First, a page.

The conquering kings would exile the conquered inhabitants, leave people who posed no threat to the conquerors for the purpose of caring for the land, and replace the conquered exiles with exiles from another place.  Through intermarriage this often produced a “new people.”


2. When some of Judah returned from Babylonian captivity, what did they refuse to do?


Those who returned from Babylonian captivity refused to allow the “new people” produced by the Assyrian captivity to assist in the rebuilding programs.


3. Does everyone agree with Josephus about the origin of New Testament Samaritans?


No, they do not.


4. What is the Mishnah?  In some instances, what does it do?


The Mishnah is a fourth-century Jewish document said to reflect, in some matters, first-century positions.


5. Give two things that reflect the intensity of the Jewish-Samaritan animosity?


(a) The Samaritans building fires atop mountains to create Jewish confusion about the official date of the new moon (first of the month) and (b) the fine for the seducing of a Samaritan woman reflect the intensity of the animosity.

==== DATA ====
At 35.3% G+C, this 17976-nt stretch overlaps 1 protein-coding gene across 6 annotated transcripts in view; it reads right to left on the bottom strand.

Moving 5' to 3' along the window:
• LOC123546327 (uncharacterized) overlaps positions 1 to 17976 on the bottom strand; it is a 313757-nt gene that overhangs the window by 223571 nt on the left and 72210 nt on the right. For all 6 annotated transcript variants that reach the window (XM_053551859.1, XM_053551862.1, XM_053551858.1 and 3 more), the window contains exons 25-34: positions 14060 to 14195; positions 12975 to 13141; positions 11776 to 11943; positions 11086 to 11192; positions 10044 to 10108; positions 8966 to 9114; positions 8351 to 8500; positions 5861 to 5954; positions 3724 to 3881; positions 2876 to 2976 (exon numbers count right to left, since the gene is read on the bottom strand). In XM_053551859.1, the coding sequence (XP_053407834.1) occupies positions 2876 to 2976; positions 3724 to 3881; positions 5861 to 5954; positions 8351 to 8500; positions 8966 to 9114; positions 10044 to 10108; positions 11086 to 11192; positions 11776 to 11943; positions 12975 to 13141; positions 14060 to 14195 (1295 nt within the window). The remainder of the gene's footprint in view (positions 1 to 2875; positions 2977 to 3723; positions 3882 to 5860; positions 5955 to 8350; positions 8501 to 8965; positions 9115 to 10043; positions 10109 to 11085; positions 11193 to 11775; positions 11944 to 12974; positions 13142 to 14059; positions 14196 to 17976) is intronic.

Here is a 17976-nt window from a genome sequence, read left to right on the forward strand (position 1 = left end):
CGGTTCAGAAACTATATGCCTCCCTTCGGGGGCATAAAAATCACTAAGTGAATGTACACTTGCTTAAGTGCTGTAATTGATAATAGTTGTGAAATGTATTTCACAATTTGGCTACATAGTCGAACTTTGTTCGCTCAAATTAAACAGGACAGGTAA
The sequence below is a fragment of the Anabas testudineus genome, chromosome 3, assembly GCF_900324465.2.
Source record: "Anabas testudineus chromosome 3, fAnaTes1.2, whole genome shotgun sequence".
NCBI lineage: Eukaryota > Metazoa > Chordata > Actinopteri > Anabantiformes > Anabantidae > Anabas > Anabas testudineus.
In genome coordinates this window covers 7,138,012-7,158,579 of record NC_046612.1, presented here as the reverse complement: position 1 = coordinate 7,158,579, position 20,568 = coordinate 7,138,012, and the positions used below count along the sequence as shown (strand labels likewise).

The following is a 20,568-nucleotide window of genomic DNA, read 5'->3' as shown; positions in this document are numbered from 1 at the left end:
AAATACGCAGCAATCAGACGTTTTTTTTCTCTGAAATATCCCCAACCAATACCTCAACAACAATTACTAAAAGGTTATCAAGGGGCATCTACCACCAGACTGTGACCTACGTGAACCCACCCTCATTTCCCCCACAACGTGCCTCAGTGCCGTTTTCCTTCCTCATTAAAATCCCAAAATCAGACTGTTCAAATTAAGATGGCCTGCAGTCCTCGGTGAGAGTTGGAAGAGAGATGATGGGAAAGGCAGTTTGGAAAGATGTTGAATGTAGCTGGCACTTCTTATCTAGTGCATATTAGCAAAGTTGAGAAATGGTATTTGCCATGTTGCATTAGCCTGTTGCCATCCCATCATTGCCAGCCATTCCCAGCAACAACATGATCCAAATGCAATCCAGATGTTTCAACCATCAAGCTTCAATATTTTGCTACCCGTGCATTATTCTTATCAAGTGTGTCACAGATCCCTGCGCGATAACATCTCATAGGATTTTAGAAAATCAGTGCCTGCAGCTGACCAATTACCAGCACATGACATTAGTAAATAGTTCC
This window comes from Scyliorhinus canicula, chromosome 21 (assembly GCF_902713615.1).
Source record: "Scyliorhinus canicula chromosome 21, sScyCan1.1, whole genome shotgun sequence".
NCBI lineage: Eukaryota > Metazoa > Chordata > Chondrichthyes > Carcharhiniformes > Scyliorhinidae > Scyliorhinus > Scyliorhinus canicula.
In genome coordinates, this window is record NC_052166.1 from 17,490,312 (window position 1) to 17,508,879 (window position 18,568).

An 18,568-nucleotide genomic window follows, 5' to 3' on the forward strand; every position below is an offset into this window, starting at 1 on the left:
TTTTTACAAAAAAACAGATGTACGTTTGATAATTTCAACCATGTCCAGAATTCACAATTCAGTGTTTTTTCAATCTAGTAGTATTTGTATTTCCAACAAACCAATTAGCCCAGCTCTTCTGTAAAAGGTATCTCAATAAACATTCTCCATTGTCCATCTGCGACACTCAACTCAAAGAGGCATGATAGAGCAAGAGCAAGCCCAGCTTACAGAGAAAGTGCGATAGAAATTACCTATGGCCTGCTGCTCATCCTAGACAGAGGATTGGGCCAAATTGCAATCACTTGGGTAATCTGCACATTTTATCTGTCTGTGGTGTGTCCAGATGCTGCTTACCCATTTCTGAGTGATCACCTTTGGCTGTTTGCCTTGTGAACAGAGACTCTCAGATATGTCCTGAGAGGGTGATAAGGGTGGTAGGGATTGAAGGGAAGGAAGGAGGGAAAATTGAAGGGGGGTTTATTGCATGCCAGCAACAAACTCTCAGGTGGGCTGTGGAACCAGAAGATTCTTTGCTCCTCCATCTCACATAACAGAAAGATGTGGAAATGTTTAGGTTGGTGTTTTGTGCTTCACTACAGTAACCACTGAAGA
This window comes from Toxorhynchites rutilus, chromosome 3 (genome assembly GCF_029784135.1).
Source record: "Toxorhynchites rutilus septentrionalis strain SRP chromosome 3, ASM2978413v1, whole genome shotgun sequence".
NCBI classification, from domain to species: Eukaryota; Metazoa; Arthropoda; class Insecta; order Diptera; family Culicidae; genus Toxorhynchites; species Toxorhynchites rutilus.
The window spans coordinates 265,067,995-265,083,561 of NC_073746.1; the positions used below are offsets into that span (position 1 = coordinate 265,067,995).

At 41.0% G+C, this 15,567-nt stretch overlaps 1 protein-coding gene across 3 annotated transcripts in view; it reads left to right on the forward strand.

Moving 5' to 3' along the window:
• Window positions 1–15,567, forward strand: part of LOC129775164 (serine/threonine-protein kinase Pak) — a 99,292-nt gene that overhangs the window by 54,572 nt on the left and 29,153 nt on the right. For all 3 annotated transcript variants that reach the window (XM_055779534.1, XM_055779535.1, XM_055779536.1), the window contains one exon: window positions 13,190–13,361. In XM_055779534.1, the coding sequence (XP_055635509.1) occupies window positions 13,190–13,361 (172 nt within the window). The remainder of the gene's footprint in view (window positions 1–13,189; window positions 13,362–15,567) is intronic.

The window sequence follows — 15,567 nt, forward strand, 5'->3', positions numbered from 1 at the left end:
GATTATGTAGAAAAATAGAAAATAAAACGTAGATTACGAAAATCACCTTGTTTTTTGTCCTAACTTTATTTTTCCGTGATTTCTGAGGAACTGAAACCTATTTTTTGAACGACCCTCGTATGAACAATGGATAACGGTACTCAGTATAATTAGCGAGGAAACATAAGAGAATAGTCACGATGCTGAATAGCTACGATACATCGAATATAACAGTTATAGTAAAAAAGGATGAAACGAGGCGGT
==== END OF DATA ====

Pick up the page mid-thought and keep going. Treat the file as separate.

6. What do we learn about Jewish-Samaritan interaction from John 4?


a. Samaritan territory was avoided by Jews.

b. Non-association between Jews and Samaritans.

c. Jewish men did not speak to Samaritan women in public.

d. Conflict existed between Samaritans and Jews about the appropriate location to worship.

e. Samaritans also expected a Messiah.


7. The Samaritans accepted what as scripture?  Of what were they convinced about worship location?


Samaritans accepted Genesis through Deuteronomy as scripture. They thought sacrificial worship should occur on Mount Gerizim.


8. What is unusual about Jesus’ teachings?  What taboos in John 4 did Jesus violate?


Jesus sometimes used Samaritans to emphasize his points.


a.      Jesus spoke to a woman in public.

b.      Jesus had contact with a person of questionable reputation.

c.      Jesus interacted with a Samaritan.

Link to Student Guide Lesson 10

Copyright © 2009
David Chadwell & West-Ark Church of Christ